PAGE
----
Refusing vaccination may result in termination from the military.
Four members of the Canadian Armed Forces who are facing disciplinary action for refusing to get vaccinated against COVID-19 presented their case to the Federal Court on Wednesday.
General Wayne Eyre, the Chief of the Defence Staff, has ordered that all personnel of the Armed Forces be vaccinated by the end of November; those who do not will face disciplinary action, including the possibility of expulsion from the military. Since then, the deadline has been pushed again until December 18.
The order is in line with a regulation that applies to all federal employees. Eyre further stated that his directive is in place to defend the troops in the event of a pandemic.
The four military members appealing the order claim in sworn affidavits that they are opposed to obtaining the vaccine for a variety of reasons, including long-term safety concerns and religious objections.
Lt.-Col. Illo Antonio Neri says, “I do not have trust in the government’s assertion that they are safe and effective.” “More precisely, I don’t believe the trials accurately uncovered and assessed all potential vaccination long-term impacts.”
Despite the fact that Eyre’s order allowed for medical, religious, and human rights exemptions, Edmonton lawyer Catherine Christensen, who represented the four military men in court on Wednesday, told The Canadian Press that all of their petitions were denied.
The four service members claim that their constitutional rights are being infringed upon and that the danger of dismissal is excessive.
“I have witnessed individuals convicted of major offences and not dismissed from service during my time in the CAF,” Warrant Officer Morgan Christopher Warren writes in his declaration.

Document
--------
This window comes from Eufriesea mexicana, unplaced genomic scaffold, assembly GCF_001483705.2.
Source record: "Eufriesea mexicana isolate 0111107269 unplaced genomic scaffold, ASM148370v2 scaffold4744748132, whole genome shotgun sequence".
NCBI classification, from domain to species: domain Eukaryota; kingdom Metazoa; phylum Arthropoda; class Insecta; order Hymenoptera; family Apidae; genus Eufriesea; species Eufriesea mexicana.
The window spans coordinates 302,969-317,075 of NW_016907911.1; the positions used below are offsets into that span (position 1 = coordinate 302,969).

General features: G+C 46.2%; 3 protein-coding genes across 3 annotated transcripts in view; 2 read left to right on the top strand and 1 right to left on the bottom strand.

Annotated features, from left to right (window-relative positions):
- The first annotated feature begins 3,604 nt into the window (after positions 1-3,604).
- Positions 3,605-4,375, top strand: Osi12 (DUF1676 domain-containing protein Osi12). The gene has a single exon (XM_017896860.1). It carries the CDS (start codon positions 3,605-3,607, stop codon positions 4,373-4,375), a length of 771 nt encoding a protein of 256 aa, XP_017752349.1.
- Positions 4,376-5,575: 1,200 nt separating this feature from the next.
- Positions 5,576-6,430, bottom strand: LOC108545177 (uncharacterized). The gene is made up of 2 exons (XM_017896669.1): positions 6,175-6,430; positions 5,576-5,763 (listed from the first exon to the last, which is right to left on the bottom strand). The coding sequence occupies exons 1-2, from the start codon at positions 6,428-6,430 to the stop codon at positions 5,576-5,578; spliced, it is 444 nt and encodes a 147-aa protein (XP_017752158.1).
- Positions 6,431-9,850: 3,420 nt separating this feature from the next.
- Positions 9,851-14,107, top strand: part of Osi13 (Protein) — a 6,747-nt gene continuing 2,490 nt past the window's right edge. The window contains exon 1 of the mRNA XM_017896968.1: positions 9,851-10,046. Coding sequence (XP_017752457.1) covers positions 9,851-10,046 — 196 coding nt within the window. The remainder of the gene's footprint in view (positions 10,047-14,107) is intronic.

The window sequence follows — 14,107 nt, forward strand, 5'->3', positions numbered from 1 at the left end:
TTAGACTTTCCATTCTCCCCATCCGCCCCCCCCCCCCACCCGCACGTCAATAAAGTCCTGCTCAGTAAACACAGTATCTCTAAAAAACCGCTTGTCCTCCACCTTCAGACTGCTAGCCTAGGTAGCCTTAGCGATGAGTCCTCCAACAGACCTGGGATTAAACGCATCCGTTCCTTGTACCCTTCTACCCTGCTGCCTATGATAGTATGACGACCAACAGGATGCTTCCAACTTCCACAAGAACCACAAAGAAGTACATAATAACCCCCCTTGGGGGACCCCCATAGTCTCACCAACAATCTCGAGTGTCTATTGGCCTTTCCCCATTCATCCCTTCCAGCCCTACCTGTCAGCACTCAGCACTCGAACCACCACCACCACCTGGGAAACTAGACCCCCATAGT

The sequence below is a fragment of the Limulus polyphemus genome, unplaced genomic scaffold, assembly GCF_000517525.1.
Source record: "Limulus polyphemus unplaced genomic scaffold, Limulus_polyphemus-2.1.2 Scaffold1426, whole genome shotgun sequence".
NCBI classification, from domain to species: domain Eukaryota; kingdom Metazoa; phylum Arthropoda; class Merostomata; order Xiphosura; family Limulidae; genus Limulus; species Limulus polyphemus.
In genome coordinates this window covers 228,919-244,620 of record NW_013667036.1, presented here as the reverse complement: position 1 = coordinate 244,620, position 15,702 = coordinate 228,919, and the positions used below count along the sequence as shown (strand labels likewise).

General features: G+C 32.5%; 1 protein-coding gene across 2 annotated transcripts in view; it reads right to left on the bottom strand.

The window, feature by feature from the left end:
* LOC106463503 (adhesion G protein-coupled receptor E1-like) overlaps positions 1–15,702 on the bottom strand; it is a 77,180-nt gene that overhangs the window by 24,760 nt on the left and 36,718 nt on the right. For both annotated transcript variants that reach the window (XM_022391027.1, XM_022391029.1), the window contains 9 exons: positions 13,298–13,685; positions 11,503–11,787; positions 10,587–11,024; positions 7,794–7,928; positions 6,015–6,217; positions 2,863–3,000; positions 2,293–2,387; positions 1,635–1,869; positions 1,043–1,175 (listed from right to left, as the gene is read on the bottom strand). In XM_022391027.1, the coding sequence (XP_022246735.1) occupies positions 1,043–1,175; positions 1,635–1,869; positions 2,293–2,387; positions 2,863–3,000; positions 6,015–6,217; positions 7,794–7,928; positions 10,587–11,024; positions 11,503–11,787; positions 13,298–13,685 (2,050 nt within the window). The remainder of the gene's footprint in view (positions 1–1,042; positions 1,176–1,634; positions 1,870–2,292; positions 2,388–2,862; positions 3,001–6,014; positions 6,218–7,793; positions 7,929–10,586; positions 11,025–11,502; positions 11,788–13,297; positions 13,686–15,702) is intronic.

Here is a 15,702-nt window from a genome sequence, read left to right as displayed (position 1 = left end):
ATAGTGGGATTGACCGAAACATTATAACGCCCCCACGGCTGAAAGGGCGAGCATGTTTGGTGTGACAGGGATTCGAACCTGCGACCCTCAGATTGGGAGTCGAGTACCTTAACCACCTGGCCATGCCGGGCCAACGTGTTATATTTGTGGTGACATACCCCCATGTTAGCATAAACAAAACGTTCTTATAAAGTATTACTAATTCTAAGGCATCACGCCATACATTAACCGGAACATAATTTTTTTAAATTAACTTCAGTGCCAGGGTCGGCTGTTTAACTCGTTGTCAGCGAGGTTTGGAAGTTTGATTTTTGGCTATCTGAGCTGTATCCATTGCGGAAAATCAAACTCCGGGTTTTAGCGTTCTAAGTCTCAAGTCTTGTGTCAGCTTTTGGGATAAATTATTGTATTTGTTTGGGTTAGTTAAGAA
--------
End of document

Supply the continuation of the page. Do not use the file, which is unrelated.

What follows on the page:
Hundreds of pages of evidence have been supplied by government lawyers to back up their claims that vaccines are safe and effective. They’ve also suggested that the four service members register a grievance with the military if they’re unsatisfied.
But, according to Christensen, that would be unacceptable because the order came from the military’s senior commander. If the Federal Court grants her interim injunction request, she intends to ask the court to hear the matter in its entirety.
Following many hours of arguments on Wednesday, Federal Court Judge Janet Fuhrer reserved her decision, according to Christensen.
The military has a vaccination rate of 98 per cent.
The four members of the Armed Forces aren’t the first to question the government’s immunisation regulations. The Federal Court refused to give an injunction for scores of federal workers who are also facing dismissal for refusing to get the shot earlier this month.
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